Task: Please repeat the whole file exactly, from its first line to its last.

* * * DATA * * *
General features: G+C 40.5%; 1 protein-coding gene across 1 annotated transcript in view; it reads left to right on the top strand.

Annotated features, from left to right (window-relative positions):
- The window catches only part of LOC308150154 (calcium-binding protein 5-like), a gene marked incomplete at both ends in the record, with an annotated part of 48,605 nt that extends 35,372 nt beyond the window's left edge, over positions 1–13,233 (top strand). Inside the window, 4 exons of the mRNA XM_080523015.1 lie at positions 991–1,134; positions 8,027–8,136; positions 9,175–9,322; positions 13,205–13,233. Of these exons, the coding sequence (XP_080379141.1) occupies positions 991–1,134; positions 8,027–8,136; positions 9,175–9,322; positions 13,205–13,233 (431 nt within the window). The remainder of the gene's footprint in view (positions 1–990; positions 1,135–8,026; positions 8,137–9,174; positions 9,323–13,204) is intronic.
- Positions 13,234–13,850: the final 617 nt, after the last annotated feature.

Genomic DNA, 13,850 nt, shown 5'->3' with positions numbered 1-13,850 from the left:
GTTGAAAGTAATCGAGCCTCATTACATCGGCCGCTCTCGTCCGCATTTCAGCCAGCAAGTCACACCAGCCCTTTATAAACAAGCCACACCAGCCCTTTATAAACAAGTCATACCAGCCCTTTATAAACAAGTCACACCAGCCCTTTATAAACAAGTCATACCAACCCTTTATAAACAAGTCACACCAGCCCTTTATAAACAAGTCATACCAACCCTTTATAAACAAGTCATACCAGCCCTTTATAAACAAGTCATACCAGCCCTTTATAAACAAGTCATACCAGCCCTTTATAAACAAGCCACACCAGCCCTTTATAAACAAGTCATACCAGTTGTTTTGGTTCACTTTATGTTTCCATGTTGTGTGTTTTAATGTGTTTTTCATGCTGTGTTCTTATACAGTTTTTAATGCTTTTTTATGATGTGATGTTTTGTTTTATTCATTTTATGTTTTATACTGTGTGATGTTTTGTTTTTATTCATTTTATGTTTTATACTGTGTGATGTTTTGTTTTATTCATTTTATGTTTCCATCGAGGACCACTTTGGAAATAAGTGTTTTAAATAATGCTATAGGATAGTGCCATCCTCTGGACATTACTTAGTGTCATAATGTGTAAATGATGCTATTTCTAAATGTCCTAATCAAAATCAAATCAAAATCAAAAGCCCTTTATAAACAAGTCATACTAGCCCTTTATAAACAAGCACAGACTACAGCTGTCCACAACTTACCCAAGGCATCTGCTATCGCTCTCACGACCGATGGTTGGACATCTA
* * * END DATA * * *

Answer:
General features: G+C 40.5%; 1 protein-coding gene across 1 annotated transcript in view; it reads left to right on the top strand.

Annotated features, from left to right (window-relative positions):
- The window catches only part of LOC308150154 (calcium-binding protein 5-like), a gene marked incomplete at both ends in the record, with an annotated part of 48,605 nt that extends 35,372 nt beyond the window's left edge, over positions 1–13,233 (top strand). Inside the window, 4 exons of the mRNA XM_080523015.1 lie at positions 991–1,134; positions 8,027–8,136; positions 9,175–9,322; positions 13,205–13,233. Of these exons, the coding sequence (XP_080379141.1) occupies positions 991–1,134; positions 8,027–8,136; positions 9,175–9,322; positions 13,205–13,233 (431 nt within the window). The remainder of the gene's footprint in view (positions 1–990; positions 1,135–8,026; positions 8,137–9,174; positions 9,323–13,204) is intronic.
- Positions 13,234–13,850: the final 617 nt, after the last annotated feature.

Genomic DNA, 13,850 nt, shown 5'->3' with positions numbered 1-13,850 from the left:
GTTGAAAGTAATCGAGCCTCATTACATCGGCCGCTCTCGTCCGCATTTCAGCCAGCAAGTCACACCAGCCCTTTATAAACAAGCCACACCAGCCCTTTATAAACAAGTCATACCAGCCCTTTATAAACAAGTCACACCAGCCCTTTATAAACAAGTCATACCAACCCTTTATAAACAAGTCACACCAGCCCTTTATAAACAAGTCATACCAACCCTTTATAAACAAGTCATACCAGCCCTTTATAAACAAGTCATACCAGCCCTTTATAAACAAGTCATACCAGCCCTTTATAAACAAGCCACACCAGCCCTTTATAAACAAGTCATACCAGTTGTTTTGGTTCACTTTATGTTTCCATGTTGTGTGTTTTAATGTGTTTTTCATGCTGTGTTCTTATACAGTTTTTAATGCTTTTTTATGATGTGATGTTTTGTTTTATTCATTTTATGTTTTATACTGTGTGATGTTTTGTTTTTATTCATTTTATGTTTTATACTGTGTGATGTTTTGTTTTATTCATTTTATGTTTCCATCGAGGACCACTTTGGAAATAAGTGTTTTAAATAATGCTATAGGATAGTGCCATCCTCTGGACATTACTTAGTGTCATAATGTGTAAATGATGCTATTTCTAAATGTCCTAATCAAAATCAAATCAAAATCAAAAGCCCTTTATAAACAAGTCATACTAGCCCTTTATAAACAAGCACAGACTACAGCTGTCCACAACTTACCCAAGGCATCTGCTATCGCTCTCACGACCGATGGTTGGACATCTA